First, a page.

The article also explains the importance of having a teacher-child conversation by encouraging more talks in pre-school settings. They acknowledge both the research and theory suggestions that the back-and-forth exchanges were done verbally and are essential for accelerating a child’s early language development. They also encouraged parent-child talks when the kids are at home, suggesting that such conversations may be more influential to their language development than having an adult read a book or a story for them.
In the article Direct Vocabulary Instruction in Preschool: A comparison f extended instruction, embedded instruction, and incidental exposure, Mitchell, A. M., & Coyne, M. D. (2016), the authors state that language development majorly occurs during preschool years. Therefore, having a child in preschool at this age gives the child a favorable condition where their vocabulary growth can be fostered. The article highlights the effectiveness of instructional conditions and incidental exposure conditions for teaching targeted vocabulary words to preschool students through storybook readings. Vocabulary knowledge is essential to a child’s oral language that helps them in their reading and academic success in later grades. One of the ways in which early childhood and elementary school students have been trained on vocabulary learning is through storybook reading strategies. The article highlights that most early learning state standards rarely contain explicit guidelines for instruction targeting vocabulary development which has led to a limit on word knowledge instruction in early childhood settings.
However, storybook reading would effectively expand a child’s word learning because it provides a natural and practical context for vocabulary instructions for young children. Storybook reading offers students and teachers an opportunity to have an expanded language interaction. Additionally, having that this method encourages active participation and engagement of students through conversations involving story text, teachers can effectively spur vocabulary development. Additionally, this context allows children to be exposed to vocabulary words more times, linked to increased levels of word learning. However, the article highlights that repeated reading and within-context explanations of word meanings alone do not provide additional context for word exposure, which is necessary for deep flexible processing of words. Therefore, supplementary or extended vocabulary instruction following storybook reading is needed to strengthen word learning and provide exposure to meaning and additional context.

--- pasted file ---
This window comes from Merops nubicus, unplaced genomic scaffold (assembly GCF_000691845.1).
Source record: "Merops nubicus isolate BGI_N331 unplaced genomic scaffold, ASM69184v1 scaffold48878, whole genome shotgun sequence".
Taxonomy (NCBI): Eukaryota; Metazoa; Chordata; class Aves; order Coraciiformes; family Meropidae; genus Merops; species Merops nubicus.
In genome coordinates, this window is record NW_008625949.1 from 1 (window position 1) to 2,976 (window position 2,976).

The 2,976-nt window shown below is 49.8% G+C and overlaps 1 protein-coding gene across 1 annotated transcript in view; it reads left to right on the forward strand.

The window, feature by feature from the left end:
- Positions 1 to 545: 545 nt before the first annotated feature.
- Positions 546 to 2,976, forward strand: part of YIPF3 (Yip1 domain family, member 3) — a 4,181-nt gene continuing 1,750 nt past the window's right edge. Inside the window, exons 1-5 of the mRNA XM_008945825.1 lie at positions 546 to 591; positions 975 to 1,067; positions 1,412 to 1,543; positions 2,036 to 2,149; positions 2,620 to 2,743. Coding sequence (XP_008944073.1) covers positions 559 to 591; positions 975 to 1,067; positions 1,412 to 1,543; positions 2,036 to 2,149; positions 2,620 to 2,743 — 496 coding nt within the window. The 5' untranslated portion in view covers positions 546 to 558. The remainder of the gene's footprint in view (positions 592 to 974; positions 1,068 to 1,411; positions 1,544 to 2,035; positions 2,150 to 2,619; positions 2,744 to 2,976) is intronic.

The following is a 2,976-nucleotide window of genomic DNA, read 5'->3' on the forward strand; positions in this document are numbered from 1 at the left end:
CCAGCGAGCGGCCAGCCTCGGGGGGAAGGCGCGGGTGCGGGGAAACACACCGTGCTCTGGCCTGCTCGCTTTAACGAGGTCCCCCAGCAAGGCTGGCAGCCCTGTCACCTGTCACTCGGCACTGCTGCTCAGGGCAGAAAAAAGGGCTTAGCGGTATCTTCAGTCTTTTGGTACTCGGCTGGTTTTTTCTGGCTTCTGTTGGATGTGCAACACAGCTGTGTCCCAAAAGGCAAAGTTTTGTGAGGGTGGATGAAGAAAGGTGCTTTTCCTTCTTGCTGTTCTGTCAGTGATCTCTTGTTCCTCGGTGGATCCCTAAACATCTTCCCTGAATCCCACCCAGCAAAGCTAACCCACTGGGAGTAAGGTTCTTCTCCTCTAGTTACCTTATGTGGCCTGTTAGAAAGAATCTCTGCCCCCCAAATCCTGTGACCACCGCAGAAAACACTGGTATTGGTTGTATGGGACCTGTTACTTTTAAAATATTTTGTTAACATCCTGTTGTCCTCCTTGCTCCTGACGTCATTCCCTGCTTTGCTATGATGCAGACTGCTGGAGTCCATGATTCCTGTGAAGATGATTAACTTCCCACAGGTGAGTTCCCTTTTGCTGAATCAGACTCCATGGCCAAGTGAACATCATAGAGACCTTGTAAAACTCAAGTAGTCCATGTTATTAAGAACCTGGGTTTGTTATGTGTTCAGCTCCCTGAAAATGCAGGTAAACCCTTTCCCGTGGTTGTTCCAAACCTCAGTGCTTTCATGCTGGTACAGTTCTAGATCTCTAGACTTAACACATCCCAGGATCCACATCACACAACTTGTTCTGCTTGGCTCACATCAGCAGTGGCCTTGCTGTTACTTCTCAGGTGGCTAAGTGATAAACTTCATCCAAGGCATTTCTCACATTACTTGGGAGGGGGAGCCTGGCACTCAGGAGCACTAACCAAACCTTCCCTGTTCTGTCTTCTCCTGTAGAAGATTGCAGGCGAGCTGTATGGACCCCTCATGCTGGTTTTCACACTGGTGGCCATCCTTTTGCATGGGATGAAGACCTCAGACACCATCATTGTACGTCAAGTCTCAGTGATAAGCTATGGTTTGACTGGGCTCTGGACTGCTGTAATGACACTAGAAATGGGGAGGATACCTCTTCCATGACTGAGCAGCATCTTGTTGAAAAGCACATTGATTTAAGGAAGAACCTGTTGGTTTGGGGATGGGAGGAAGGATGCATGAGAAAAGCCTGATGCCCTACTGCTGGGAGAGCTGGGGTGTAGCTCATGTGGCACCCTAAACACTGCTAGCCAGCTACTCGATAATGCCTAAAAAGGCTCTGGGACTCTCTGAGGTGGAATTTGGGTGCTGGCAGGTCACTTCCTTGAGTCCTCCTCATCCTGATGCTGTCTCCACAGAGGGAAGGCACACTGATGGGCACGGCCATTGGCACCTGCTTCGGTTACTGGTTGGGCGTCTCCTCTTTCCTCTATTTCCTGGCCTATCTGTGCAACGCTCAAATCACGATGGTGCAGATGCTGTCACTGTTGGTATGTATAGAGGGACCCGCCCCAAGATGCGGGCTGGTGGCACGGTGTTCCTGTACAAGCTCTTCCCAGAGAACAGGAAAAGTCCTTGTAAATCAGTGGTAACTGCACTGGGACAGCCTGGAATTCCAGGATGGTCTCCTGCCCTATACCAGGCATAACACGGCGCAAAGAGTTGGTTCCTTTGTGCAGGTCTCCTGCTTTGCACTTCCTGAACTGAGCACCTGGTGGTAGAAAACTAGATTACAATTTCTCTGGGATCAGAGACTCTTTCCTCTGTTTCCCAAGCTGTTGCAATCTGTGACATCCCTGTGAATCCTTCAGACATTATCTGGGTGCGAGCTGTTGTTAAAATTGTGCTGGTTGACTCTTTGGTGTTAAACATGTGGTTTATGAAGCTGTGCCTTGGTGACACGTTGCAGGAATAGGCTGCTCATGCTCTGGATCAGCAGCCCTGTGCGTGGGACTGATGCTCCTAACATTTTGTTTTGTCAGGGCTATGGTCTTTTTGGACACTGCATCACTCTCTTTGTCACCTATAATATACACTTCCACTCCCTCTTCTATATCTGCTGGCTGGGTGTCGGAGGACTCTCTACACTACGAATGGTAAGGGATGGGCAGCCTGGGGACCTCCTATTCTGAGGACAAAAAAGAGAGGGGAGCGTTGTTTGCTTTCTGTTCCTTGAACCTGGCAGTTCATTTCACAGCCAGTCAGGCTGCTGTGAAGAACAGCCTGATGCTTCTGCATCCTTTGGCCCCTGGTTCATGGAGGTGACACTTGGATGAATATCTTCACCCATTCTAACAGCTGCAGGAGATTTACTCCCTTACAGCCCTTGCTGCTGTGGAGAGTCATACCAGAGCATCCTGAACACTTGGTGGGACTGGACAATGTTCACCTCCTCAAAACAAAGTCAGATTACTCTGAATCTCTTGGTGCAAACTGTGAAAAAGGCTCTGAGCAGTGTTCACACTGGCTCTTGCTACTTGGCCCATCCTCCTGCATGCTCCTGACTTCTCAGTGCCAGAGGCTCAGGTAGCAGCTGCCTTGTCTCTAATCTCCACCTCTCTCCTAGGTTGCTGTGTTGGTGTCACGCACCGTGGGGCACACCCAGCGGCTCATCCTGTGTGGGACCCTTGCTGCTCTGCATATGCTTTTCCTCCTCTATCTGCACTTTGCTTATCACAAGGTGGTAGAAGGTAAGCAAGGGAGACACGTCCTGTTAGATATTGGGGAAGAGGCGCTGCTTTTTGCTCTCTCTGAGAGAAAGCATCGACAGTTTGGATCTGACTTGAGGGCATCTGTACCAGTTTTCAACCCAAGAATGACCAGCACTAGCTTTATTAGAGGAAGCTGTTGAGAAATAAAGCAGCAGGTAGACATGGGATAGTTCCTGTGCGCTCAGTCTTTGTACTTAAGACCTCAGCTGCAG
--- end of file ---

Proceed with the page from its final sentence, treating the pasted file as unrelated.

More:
In the article A longitudinal investigation of the role of quantity and quality of child-directed speech in vocabulary development. Child Development, Rowe (2012) it expresses how the goal is to analyze the role of vocabulary size in a child’s ability to read and succeed in school. During development, a child’s environment contributes to language acquisition, where a child acquires linguistic input. There are different language input methods, including parental communication. According to the article, various researches have indicated a positive relationship between parental use of sophisticated vocabulary and decontextualized learning to a child’s vocabulary skills. Moreover, the study highlights that these specific measures of input quantity relate to a child’s vocabulary skill at different points in development irrespective of social economic status of the parents and quantity of inputs given during the child’s communication with parents. This indicates that quantity is not the only determinant for a child’s vocabulary quality and that a child’s age and language ability determine the quality of a child’s vocabulary skills. The importance of different measures of language input varies depending on the child’s age. At two years, the quantity of input measures is significant. However, at three years, the child requires diversity and sophistication in vocabulary. Their fourth year calls for the use of decontextualized language such as narrative and explanation input.
Additionally, to increase the quality of vocabulary skills for children, the article highlights that the quantity of parent input is essential. However, integrating other measures such as episodes of joint attention and gestures to highlight different meanings for different words are suitable quality measures for language development. It is essential that a child first develops a quantity of vocabulary gained by more exposure and interaction with the parent’s language input. However, after acquiring vocabulary quantity input, the child must diversify and establish their vocabulary skill, which will require exposure to diversity and sophistication. Therefore, variations in a child’s vocabulary skills can be attributed to the sheer number of different words or the number of different rare words a child is exposed to. Vocabulary diversity and sophistication are essential in a child’s vocabulary growth in terms of the word types the child is likely to produce. Overall, different child stages require various vocabulary measures input.